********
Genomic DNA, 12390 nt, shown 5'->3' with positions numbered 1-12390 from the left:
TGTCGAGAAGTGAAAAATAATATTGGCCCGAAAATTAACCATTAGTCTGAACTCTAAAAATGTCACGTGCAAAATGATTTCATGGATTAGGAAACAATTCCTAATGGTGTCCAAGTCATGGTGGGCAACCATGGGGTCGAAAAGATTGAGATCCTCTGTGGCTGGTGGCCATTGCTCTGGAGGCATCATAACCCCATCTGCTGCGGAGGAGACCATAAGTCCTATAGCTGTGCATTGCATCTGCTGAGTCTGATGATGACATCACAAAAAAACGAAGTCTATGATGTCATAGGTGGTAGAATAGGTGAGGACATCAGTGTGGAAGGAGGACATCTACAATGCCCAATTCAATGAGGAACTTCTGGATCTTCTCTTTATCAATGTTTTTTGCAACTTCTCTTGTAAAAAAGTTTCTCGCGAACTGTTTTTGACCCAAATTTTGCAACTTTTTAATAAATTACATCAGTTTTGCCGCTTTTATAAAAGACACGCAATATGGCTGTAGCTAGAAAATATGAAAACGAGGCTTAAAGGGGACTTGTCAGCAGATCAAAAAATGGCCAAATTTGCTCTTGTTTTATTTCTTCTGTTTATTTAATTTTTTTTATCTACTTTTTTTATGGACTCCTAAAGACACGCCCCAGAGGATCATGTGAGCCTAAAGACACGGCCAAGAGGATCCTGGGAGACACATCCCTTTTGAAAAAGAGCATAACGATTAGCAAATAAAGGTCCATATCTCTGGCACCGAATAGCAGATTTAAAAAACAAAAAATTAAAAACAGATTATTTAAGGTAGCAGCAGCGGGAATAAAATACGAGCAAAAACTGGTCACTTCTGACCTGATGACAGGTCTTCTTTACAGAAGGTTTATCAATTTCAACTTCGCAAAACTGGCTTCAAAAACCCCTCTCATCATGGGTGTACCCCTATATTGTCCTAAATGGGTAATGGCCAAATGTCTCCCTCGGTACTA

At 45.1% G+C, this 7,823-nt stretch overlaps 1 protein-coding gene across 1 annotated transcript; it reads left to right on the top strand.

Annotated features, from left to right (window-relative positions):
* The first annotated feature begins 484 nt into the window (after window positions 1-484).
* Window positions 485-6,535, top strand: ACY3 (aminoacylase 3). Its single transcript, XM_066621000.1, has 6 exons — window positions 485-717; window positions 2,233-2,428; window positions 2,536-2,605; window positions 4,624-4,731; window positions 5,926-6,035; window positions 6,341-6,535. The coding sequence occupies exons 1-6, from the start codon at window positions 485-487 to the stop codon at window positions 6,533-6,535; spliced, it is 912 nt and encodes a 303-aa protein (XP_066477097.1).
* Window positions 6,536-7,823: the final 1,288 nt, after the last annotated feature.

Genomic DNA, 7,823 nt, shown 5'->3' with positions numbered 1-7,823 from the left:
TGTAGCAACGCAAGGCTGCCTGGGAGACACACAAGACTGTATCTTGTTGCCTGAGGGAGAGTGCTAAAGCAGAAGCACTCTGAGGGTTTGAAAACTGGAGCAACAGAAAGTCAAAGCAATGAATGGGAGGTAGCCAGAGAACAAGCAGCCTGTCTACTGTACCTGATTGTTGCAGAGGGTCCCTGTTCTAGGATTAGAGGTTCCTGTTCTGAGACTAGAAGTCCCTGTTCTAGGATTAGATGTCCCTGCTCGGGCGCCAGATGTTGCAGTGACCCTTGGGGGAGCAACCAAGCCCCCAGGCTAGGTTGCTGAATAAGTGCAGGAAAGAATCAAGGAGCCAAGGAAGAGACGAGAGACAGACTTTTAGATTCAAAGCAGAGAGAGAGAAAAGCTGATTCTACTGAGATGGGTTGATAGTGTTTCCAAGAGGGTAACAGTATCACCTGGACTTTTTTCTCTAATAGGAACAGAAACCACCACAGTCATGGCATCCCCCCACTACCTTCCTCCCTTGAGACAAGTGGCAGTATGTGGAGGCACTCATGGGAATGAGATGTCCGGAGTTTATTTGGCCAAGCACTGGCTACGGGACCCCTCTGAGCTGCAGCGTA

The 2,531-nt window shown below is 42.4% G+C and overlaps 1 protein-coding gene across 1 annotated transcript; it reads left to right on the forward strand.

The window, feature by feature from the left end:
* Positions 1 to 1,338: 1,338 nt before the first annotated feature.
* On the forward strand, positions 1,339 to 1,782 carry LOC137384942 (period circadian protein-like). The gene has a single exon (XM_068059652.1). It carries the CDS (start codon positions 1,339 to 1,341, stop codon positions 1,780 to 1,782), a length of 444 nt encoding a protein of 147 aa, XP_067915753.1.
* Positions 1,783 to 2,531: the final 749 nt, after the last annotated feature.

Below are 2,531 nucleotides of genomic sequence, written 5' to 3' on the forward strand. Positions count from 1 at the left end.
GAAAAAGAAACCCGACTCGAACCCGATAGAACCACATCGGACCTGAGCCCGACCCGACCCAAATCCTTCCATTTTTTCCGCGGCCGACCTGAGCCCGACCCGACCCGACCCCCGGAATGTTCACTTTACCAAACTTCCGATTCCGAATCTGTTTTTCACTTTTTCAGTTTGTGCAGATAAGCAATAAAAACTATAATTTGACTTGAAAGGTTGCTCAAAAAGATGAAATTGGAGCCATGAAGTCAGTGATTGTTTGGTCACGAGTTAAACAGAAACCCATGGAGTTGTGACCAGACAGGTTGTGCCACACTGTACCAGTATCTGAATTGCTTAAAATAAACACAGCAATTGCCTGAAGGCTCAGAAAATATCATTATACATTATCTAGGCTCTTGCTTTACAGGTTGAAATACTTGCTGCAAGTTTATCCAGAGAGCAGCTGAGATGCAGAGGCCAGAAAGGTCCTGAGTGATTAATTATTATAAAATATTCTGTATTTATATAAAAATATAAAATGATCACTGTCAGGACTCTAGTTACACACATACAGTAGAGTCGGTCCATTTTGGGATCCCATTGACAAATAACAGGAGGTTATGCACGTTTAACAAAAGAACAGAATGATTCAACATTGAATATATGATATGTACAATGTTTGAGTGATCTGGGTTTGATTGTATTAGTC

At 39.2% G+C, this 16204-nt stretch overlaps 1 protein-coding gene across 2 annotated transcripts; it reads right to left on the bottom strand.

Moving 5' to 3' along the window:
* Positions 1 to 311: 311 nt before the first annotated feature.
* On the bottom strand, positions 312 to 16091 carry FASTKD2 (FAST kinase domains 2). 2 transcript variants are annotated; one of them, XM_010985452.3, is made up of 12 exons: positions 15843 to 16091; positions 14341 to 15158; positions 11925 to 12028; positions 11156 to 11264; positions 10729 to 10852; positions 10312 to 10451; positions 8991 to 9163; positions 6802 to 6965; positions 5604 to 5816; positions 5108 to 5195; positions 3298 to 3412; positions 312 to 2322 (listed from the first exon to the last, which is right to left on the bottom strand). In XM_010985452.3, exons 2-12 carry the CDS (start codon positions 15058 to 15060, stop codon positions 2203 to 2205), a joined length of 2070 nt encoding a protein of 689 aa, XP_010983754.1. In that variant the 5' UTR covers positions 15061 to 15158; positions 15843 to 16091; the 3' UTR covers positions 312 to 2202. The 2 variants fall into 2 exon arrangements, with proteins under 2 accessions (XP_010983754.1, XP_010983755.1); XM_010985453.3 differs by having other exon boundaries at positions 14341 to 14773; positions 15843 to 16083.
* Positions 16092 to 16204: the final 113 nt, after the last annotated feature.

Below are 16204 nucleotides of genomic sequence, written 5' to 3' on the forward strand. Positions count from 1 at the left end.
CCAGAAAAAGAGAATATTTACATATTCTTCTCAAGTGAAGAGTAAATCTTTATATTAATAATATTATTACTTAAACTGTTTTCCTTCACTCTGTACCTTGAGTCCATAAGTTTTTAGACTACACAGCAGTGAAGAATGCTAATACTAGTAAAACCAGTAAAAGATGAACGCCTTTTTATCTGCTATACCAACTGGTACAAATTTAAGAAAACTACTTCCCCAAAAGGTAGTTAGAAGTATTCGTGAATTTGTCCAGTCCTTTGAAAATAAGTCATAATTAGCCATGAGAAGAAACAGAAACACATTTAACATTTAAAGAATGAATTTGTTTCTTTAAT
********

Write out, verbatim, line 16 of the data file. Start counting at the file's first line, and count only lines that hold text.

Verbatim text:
GAAAAAGAAACCCGACTCGAACCCGATAGAACCACATCGGACCTGAGCCCGACCCGACCCAAATCCTTCCATTTTTTCCGCGGCCGACCTGAGCCCGACCCGACCCGACCCCCGGAATGTTCACTTTACCAAACTTCCGATTCCGAATCTGTTTTTCACTTTTTCAGTTTGTGCAGATAAGCAATAAAAACTATAATTTGACTTGAAAGGTTGCTCAAAAAGATGAAATTGGAGCCATGAAGTCAGTGATTGTTTGGTCACGAGTTAAACAGAAACCCATGGAGTTGTGACCAGACAGGTTGTGCCACACTGTACCAGTATCTGAATTGCTTAAAATAAACACAGCAATTGCCTGAAGGCTCAGAAAATATCATTATACATTATCTAGGCTCTTGCTTTACAGGTTGAAATACTTGCTGCAAGTTTATCCAGAGAGCAGCTGAGATGCAGAGGCCAGAAAGGTCCTGAGTGATTAATTATTATAAAATATTCTGTATTTATATAAAAATATAAAATGATCACTGTCAGGACTCTAGTTACACACATACAGTAGAGTCGGTCCATTTTGGGATCCCATTGACAAATAACAGGAGGTTATGCACGTTTAACAAAAGAACAGAATGATTCAACATTGAATATATGATATGTACAATGTTTGAGTGATCTGGGTTTGATTGTATTAGTC